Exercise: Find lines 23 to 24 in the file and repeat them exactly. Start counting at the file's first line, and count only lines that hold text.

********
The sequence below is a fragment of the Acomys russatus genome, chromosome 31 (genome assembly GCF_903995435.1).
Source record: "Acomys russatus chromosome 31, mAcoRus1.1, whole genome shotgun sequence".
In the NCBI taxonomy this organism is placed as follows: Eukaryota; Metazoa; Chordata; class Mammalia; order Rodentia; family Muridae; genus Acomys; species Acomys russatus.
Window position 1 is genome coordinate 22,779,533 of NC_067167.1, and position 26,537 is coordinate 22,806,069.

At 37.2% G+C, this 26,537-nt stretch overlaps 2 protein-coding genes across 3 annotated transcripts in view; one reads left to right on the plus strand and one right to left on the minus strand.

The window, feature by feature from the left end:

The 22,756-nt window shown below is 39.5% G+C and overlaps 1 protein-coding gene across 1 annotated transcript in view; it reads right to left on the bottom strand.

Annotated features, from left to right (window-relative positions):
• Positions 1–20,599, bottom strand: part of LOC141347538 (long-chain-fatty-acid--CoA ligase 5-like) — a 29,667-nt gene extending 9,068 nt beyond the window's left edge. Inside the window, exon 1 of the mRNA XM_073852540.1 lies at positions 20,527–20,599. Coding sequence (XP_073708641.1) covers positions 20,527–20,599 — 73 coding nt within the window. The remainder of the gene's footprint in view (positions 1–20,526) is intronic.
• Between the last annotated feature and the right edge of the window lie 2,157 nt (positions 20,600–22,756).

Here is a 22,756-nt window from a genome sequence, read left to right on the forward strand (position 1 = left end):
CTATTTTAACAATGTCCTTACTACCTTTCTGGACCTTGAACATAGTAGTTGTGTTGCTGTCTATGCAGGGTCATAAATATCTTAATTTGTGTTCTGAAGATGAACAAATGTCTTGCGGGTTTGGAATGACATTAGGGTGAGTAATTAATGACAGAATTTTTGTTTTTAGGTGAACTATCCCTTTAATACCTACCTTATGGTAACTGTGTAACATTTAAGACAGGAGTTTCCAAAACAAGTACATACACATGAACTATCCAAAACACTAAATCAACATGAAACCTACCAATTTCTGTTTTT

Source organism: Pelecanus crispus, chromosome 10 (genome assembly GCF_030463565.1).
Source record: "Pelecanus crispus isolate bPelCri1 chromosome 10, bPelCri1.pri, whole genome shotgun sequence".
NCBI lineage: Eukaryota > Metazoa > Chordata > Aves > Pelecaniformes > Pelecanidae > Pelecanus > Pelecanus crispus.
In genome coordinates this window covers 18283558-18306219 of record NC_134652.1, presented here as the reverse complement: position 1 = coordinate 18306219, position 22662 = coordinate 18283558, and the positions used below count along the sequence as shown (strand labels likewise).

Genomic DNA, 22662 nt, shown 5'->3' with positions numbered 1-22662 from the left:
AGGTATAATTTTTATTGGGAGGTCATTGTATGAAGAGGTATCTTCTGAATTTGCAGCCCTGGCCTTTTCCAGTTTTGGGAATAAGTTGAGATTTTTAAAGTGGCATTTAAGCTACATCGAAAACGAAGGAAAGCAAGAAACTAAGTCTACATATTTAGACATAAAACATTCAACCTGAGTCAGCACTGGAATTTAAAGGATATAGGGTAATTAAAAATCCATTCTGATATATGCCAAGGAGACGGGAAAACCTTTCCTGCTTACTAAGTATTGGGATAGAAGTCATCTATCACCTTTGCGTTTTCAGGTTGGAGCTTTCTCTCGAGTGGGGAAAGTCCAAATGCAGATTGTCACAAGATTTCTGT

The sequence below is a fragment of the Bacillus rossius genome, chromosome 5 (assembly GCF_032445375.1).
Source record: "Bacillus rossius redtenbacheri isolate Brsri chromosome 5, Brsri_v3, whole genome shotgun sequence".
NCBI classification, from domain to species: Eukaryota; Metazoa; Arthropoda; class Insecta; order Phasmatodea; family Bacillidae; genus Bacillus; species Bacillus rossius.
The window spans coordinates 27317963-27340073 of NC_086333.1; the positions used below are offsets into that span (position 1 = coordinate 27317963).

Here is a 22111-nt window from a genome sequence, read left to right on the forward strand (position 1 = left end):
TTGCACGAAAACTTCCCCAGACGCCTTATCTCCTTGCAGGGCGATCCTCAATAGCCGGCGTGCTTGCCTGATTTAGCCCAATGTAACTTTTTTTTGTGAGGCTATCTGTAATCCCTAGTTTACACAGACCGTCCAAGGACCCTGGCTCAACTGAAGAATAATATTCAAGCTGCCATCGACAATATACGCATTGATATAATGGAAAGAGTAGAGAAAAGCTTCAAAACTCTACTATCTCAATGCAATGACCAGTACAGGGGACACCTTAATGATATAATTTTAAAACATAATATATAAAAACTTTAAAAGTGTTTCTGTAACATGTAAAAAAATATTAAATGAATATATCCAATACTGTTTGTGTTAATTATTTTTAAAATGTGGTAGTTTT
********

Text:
Here is a 22111-nt window from a genome sequence, read left to right on the forward strand (position 1 = left end):
TTGCACGAAAACTTCCCCAGACGCCTTATCTCCTTGCAGGGCGATCCTCAATAGCCGGCGTGCTTGCCTGATTTAGCCCAATGTAACTTTTTTTTGTGAGGCTATCTGTAATCCCTAGTTTACACAGACCGTCCAAGGACCCTGGCTCAACTGAAGAATAATATTCAAGCTGCCATCGACAATATACGCATTGATATAATGGAAAGAGTAGAGAAAAGCTTCAAAACTCTACTATCTCAATGCAATGACCAGTACAGGGGACACCTTAATGATATAATTTTAAAACATAATATATAAAAACTTTAAAAGTGTTTCTGTAACATGTAAAAAAATATTAAATGAATATATCCAATACTGTTTGTGTTAATTATTTTTAAAATGTGGTAGTTTT